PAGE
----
This period represents the greatest production period not only in ceramics but also building construction at Río Bec. This is the beginning of the Late Classic/ Late Middle Classic and considered a time of consolidation and local expansion and building within the Maya area (Parson 1969:164). Becanchén Brown: Becanchén Variety is the most dominant ceramic at Río Bec at this time representing about 2.05% of the total identifiable rims. Molino Black: Buitre Variety is next in frequency representing .63% of the total identifiable rims. The striated form is represented by Encanto Striated: Alambre Variety, however striated vessels decreased significantly from .31% during Sabucan to .03% in Bejuco. Emphasis during Bejuco was on Becanchén Brown: Becanchén Variety. Corona Red: Corona Variety of the Petén Gloss Wares also makes it presence at Río Bec, although not in as great a quantity. See Chart 5 for listing of Bejuco ceramics.

Bejuco - Chintok

During this transition the most significant ceramic present is the Blanquillo Unslipped: Blanquillo Variety which is thought to be used as an architectural element in the stucco of the roof combs both in Chintok and Bejuco at Becán (Ball 1974a:25). Temple B has a very elaborate roof facade that once ran over the doorway across the front of the structure. The middle portion of this facade was found collapsed at the time of the reconstruction in 1976 (see Photo 1 and Photo 2). This ceramic transition is represented in Chart 6.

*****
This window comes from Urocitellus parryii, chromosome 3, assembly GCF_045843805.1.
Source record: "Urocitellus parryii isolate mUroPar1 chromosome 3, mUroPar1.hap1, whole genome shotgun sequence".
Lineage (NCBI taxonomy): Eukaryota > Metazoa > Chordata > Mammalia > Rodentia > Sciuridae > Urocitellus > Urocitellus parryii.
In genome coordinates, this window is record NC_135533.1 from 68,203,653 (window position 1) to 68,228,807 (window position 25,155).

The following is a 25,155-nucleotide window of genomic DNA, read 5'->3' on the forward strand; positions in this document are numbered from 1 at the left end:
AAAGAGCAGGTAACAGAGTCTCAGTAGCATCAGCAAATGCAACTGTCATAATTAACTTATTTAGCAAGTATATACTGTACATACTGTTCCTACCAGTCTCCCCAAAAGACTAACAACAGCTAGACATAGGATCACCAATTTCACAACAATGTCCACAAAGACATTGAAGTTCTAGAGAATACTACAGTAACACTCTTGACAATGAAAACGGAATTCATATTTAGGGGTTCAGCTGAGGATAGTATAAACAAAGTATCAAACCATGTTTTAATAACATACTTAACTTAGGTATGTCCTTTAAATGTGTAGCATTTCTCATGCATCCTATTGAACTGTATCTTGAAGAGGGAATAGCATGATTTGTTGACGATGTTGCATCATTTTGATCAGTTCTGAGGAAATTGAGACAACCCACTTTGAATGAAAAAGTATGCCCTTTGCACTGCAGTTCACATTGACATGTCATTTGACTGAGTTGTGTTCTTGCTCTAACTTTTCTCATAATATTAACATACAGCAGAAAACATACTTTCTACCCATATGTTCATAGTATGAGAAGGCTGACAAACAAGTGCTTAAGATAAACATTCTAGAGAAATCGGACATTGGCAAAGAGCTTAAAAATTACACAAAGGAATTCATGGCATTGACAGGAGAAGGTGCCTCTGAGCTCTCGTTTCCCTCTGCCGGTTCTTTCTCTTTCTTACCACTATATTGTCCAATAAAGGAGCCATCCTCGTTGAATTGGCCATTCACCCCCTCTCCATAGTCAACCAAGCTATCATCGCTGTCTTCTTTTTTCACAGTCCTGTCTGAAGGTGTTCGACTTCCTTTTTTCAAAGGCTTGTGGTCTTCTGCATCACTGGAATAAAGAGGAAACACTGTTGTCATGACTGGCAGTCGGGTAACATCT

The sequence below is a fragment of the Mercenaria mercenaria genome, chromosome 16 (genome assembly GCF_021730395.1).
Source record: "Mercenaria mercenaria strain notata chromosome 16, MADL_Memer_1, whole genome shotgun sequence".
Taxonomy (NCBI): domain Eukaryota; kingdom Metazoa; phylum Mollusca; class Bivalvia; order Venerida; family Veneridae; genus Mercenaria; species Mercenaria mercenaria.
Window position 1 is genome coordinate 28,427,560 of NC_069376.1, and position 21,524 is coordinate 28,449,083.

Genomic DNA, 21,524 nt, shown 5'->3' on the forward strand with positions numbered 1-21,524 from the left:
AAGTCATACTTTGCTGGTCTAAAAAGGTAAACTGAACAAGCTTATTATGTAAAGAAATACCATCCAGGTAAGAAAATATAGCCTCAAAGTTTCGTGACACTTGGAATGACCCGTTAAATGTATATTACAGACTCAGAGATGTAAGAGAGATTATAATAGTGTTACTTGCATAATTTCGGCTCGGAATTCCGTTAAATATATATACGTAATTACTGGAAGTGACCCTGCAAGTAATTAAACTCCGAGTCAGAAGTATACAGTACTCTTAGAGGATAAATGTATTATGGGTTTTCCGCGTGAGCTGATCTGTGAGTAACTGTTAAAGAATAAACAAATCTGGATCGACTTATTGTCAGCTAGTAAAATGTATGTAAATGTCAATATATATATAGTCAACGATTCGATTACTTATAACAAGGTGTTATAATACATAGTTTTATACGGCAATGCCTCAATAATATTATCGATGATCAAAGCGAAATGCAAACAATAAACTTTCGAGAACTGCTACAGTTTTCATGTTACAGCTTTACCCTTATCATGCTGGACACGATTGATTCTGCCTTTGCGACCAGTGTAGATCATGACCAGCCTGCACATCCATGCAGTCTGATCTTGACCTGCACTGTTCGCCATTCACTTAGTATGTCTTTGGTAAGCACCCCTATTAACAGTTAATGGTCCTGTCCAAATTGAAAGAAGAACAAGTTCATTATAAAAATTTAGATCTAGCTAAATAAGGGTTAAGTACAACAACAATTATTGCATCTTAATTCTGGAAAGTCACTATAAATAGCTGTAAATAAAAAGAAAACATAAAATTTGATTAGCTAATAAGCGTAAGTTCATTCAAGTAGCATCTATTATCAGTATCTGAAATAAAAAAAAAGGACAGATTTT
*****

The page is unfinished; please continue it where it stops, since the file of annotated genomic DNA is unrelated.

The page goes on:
Two ceramic types dominate the Chintok period with the introduction of a third also present in the northwestern Puuk Region. These are Encanto Striated: Pepino Variety, Traino Brown: Traino Variety, and Tancachacal Slate: Tancachacal Variety (see Chart 7). Encanto demonstrates that the striated vessel once more is a dominant ware during Chintok. The vessel form in this type is the jar. This pottery type is also found at Waxaktun and Altar de Sacrificios, both major sites in the Petén. Traino Brown: Traino Variety, which is abundant, seem to be restricted to the Río Bec region (Ball 1974a:51). Diagnostic is the bolstered rim. The Tancachacal Slate is a member of the Puuk Slate Wares to the north. Slates wares are the dominant ceramic in the Puuk region, especially during the Copo Sphere (Ball 1974a:78). Present, also from the Puuk area, is the use of colonnettes along the base of Temple B (see Photo 2).

Chintok - Early Xcocom